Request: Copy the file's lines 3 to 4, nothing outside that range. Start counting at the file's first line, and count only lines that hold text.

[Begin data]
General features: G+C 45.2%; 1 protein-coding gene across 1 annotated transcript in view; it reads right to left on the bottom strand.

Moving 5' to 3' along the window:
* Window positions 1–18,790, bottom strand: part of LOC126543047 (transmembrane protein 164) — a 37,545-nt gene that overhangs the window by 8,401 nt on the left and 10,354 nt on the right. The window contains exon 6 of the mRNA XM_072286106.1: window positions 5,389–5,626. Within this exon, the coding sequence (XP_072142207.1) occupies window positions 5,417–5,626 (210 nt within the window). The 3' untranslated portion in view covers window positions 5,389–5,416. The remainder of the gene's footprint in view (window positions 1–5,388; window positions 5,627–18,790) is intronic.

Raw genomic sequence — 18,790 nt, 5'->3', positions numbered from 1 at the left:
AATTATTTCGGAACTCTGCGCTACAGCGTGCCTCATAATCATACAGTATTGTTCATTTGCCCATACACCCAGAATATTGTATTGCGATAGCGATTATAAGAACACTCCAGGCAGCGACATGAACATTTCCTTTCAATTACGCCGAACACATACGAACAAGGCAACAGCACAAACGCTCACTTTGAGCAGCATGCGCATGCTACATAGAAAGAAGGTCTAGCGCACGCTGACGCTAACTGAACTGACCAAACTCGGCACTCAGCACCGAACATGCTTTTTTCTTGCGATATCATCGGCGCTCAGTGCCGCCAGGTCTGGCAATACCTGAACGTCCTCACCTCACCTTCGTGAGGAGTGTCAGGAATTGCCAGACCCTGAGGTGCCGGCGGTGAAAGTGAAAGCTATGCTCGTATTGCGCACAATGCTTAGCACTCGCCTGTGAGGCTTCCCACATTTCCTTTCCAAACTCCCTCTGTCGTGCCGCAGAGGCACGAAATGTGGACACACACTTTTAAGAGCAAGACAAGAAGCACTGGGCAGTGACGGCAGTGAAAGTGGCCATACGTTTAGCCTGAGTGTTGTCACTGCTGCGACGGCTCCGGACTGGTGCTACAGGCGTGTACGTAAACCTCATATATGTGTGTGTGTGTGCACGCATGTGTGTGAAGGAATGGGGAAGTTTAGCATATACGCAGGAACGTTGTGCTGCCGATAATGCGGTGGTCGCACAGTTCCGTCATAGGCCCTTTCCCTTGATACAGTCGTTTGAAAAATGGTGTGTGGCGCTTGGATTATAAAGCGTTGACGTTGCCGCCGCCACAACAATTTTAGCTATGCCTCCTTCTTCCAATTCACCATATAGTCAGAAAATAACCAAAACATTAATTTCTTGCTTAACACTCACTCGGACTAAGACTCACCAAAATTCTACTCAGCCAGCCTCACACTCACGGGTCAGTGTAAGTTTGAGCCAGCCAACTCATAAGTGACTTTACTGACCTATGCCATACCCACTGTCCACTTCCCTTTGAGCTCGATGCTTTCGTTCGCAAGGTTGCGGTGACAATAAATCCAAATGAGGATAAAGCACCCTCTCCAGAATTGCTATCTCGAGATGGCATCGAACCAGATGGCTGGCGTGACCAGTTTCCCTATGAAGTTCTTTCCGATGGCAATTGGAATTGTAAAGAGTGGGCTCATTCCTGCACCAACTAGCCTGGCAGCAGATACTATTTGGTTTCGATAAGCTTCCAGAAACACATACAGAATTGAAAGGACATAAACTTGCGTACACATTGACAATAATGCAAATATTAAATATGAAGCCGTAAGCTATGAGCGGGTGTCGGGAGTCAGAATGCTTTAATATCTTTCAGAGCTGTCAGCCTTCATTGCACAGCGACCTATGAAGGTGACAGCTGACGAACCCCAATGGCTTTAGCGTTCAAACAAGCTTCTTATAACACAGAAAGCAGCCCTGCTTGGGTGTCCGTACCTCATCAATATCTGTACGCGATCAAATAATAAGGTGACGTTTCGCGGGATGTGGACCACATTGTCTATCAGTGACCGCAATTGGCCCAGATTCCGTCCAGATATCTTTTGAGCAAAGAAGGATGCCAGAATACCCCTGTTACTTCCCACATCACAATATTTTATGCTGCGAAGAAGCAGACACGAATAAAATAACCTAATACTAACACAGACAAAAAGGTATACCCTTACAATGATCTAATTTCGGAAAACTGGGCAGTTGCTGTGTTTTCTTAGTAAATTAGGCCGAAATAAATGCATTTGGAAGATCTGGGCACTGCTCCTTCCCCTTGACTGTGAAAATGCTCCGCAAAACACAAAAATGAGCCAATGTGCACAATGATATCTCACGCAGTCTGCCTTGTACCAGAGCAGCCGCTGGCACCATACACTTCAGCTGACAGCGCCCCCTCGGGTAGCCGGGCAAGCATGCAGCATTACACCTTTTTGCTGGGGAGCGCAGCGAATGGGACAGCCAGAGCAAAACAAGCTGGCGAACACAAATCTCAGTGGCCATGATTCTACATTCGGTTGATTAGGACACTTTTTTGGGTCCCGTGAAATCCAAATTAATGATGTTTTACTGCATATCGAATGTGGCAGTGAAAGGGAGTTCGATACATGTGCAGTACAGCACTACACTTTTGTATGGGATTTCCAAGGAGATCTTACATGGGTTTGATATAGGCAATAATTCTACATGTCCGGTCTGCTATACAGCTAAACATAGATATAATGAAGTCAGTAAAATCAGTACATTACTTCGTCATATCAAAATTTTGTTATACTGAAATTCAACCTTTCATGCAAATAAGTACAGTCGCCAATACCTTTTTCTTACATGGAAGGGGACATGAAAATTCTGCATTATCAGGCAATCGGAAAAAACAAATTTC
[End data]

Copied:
* Window positions 1–18,790, bottom strand: part of LOC126543047 (transmembrane protein 164) — a 37,545-nt gene that overhangs the window by 8,401 nt on the left and 10,354 nt on the right. The window contains exon 6 of the mRNA XM_072286106.1: window positions 5,389–5,626. Within this exon, the coding sequence (XP_072142207.1) occupies window positions 5,417–5,626 (210 nt within the window). The 3' untranslated portion in view covers window positions 5,389–5,416. The remainder of the gene's footprint in view (window positions 1–5,388; window positions 5,627–18,790) is intronic.

Raw genomic sequence — 18,790 nt, 5'->3', positions numbered from 1 at the left: